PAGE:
Vedic spirituality loses out in times of dishonesty
By M J Akbar
It is common knowledge that the best way to argue your case in Delhi is through a suitcase. The capital's punters can neither control their laughter nor restrain their envy at the news that you can find your way to 44 acres of prime land in Marxist Bengal through an ayurvedic massage. Napoleon remarked that an army marches on its stomach. Lenin's Bengali army also marches on its stomach, as long as it is prostrate.
While corruption in rising India has moved with internet speed into the 21st century, Kolkata's deals are still in the Vedic age. Land worth Rs 20 crores was, it seems, handed over to promoters of a cottage-style resort called Vedic Village on the edge of Bengal's capital for just Rs 1 crore. The process began in 1997; the promoters added to their expanse by purchasing adjoining plots from villagers through the usual means of a cheque placed in one hand while the other arm was being twisted. It took a disputed football match on August 23 this year for rural anger to explode into arson: this is Bengal. Facts began to rise from the ashes. The police discovered a cache of arms in the sylvan peace of Vedic spirituality, although 'discovery' might be too optimistic a word. There is little that the Calcutta Police does not know, even if there is little that it does about what it does know.
The acquired land included wakf property. The good news, then, is that Bengali corruption is transparently secular. The names involved - Abdur Rezzak Mollah, Manabendra Mukherjee (ministers in severe need of ayurvedic treatment), promoter Rajkishore Modi, Rashid Ali Mondal, Sibnath Banerjee, Nuruddin Gazi - are a hymn to Hindu-Muslim brotherhood. Greed is clearly the most powerful antidote to communalism: Death to capitalism! Long live greed! Greed is also non-partisan. An MLA from Mamata Banerjee's party has also been named, which might explain her silence. Trinamool and CPI(M) finally agree on something. Even Ms Banerjee, a spartan if ever there was one, cannot contest elections from the straw tower of an ashram.
Unsurprisingly, the local media, which for a decade had no time for investigations of its own, gave maximum play to ministerial ayurvedic treatment. Was the issue, then, greed or hypocrisy? In Delhi, where few claim to be paragons of personal virtue, the spa-story would have been a snigger on a news cycle. In Kolkata, it has wafted through innumerable conversations with that sardonic twitch that only a Bengali can manage to perfection.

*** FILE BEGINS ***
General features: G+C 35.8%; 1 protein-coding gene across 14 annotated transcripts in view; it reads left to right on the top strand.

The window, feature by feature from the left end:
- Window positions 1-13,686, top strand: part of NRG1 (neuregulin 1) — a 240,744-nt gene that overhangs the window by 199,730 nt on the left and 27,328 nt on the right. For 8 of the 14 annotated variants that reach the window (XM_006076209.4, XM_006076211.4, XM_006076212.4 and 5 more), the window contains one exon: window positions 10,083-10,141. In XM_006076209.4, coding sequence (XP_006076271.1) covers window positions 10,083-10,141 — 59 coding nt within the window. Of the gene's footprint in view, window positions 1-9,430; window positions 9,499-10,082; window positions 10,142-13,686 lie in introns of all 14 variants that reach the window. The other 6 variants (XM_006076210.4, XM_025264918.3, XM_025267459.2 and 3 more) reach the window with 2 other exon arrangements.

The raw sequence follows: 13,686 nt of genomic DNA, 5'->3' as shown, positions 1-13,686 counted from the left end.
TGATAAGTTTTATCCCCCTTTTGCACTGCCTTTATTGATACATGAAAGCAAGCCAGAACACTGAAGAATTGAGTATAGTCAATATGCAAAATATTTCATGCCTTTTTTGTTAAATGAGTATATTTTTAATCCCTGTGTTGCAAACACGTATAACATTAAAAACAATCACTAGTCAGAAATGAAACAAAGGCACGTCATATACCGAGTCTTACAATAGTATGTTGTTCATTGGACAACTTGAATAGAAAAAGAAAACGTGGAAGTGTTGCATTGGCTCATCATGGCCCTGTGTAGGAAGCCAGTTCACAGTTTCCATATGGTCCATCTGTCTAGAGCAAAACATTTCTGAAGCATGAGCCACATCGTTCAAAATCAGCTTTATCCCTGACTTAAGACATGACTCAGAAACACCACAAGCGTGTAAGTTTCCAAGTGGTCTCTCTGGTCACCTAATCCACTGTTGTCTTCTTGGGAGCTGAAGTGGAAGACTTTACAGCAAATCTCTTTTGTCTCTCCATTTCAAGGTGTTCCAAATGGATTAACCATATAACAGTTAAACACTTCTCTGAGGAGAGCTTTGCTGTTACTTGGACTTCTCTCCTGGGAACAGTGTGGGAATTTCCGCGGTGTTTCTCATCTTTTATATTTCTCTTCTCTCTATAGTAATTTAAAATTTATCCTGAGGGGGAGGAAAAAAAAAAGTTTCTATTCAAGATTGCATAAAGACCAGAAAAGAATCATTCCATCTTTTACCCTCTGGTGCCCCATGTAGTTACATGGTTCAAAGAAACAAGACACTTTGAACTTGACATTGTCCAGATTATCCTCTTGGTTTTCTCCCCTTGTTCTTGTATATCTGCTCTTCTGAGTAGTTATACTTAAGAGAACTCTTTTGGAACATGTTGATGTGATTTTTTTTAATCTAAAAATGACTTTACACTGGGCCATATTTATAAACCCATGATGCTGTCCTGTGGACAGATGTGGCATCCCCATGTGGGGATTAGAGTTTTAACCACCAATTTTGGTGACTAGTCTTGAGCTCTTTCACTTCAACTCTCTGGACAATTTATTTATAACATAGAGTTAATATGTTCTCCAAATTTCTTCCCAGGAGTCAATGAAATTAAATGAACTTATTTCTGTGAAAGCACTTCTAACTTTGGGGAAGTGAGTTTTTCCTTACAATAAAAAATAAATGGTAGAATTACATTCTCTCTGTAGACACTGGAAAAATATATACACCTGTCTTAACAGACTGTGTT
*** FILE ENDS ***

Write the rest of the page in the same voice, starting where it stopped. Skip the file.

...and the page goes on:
Indian Marxists are trapped in a systemic flaw: hyper-honesty is inconsistent with ''bourgeois democracy''. The cost of a Lok Sabha election now runs into multiple millions. Political parties are not profit-earning corporations. Their overhand collections are a miniscule proportion of need; the balance is met by underhand arrangements. The CPI(M) tries a finesse through institutional collection, but even this needs middlemen. Money is a trading currency; there has to be a trade. Ministers get involved. Is it any surprise if this nexus extends to a periodic back-rub? Land is repeatedly at the centre of Bengal's controversies because traditional industry has been driven into the doldrums between stagnant management and self-centred unions. Since new arrivals like IT czars will not ladle out cash, the only value left to exploit is land. Land belongs either to institutions that can be manipulated, or insecure villagers who can be bullied into temptation.
Corruption is the preferred means of the get-rich-quick lobby (if the poor were corrupt, they would not remain poor). But is greed the only motivation? Greed is not India-specific. The extent of our venality may have a supplementary reason. We are, by temperament, a short-cut people. We do not like waiting for due process, whether in a project or towards a destination. Indian corruption could well find an explanation in Indian traffic. We instinctively seek a faster way, whether on a cow-clogged country lane or an incomplete super highway. The Indian driver does not believe in the sober limitations of take; he is a devotee of overtake. Cars do not create traffic jams; drivers with hyper libidos do.
The long cut is demeaning to the Indian ego. A Delhiwallah measures his importance by the number of short cuts he has wangled. A favour is a measure of both the benefactor's value and the beneficiary's influence. Some people wait till the last minute only to prove that time will wait for them.
The system creates hurdles since it knows that short-cutters will pay to cross them. Bribes feed the system; the system therefore knits a framework for bribes. A hundred rupees to a traffic cop climbs towards millions at the top. If you are really lucky, the ayurvedic massage comes free.